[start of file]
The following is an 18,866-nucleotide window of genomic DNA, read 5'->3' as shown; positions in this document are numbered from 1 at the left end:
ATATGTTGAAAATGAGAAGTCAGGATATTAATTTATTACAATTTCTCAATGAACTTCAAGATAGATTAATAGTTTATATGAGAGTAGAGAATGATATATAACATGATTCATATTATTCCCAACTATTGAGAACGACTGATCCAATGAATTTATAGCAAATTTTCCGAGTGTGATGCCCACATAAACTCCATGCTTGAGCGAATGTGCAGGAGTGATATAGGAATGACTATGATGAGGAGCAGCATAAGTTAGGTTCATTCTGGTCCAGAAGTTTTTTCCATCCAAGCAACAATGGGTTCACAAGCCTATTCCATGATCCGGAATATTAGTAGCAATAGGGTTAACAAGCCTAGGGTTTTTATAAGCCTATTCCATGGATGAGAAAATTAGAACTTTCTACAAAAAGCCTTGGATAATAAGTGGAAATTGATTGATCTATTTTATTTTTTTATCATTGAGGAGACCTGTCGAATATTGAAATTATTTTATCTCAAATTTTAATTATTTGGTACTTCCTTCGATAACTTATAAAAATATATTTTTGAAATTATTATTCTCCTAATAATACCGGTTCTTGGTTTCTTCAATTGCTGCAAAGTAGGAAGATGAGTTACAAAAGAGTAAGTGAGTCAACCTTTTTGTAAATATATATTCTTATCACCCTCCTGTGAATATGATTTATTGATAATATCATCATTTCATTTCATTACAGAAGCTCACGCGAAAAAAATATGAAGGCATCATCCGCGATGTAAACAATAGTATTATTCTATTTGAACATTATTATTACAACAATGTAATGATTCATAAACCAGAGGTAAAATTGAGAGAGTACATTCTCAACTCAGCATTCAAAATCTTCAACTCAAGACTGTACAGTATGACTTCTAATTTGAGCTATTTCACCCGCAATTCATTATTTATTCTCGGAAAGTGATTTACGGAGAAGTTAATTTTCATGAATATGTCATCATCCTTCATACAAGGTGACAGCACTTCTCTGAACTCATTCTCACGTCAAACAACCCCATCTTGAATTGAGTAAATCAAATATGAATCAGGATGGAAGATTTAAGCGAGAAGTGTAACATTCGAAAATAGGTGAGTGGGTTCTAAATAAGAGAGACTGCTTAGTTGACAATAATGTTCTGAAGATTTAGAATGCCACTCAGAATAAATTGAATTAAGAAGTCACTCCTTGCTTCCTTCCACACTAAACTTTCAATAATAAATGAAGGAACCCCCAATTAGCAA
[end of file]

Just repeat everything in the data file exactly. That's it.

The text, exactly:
The following is an 18,866-nucleotide window of genomic DNA, read 5'->3' as shown; positions in this document are numbered from 1 at the left end:
ATATGTTGAAAATGAGAAGTCAGGATATTAATTTATTACAATTTCTCAATGAACTTCAAGATAGATTAATAGTTTATATGAGAGTAGAGAATGATATATAACATGATTCATATTATTCCCAACTATTGAGAACGACTGATCCAATGAATTTATAGCAAATTTTCCGAGTGTGATGCCCACATAAACTCCATGCTTGAGCGAATGTGCAGGAGTGATATAGGAATGACTATGATGAGGAGCAGCATAAGTTAGGTTCATTCTGGTCCAGAAGTTTTTTCCATCCAAGCAACAATGGGTTCACAAGCCTATTCCATGATCCGGAATATTAGTAGCAATAGGGTTAACAAGCCTAGGGTTTTTATAAGCCTATTCCATGGATGAGAAAATTAGAACTTTCTACAAAAAGCCTTGGATAATAAGTGGAAATTGATTGATCTATTTTATTTTTTTATCATTGAGGAGACCTGTCGAATATTGAAATTATTTTATCTCAAATTTTAATTATTTGGTACTTCCTTCGATAACTTATAAAAATATATTTTTGAAATTATTATTCTCCTAATAATACCGGTTCTTGGTTTCTTCAATTGCTGCAAAGTAGGAAGATGAGTTACAAAAGAGTAAGTGAGTCAACCTTTTTGTAAATATATATTCTTATCACCCTCCTGTGAATATGATTTATTGATAATATCATCATTTCATTTCATTACAGAAGCTCACGCGAAAAAAATATGAAGGCATCATCCGCGATGTAAACAATAGTATTATTCTATTTGAACATTATTATTACAACAATGTAATGATTCATAAACCAGAGGTAAAATTGAGAGAGTACATTCTCAACTCAGCATTCAAAATCTTCAACTCAAGACTGTACAGTATGACTTCTAATTTGAGCTATTTCACCCGCAATTCATTATTTATTCTCGGAAAGTGATTTACGGAGAAGTTAATTTTCATGAATATGTCATCATCCTTCATACAAGGTGACAGCACTTCTCTGAACTCATTCTCACGTCAAACAACCCCATCTTGAATTGAGTAAATCAAATATGAATCAGGATGGAAGATTTAAGCGAGAAGTGTAACATTCGAAAATAGGTGAGTGGGTTCTAAATAAGAGAGACTGCTTAGTTGACAATAATGTTCTGAAGATTTAGAATGCCACTCAGAATAAATTGAATTAAGAAGTCACTCCTTGCTTCCTTCCACACTAAACTTTCAATAATAAATGAAGGAACCCCCAATTAGCAA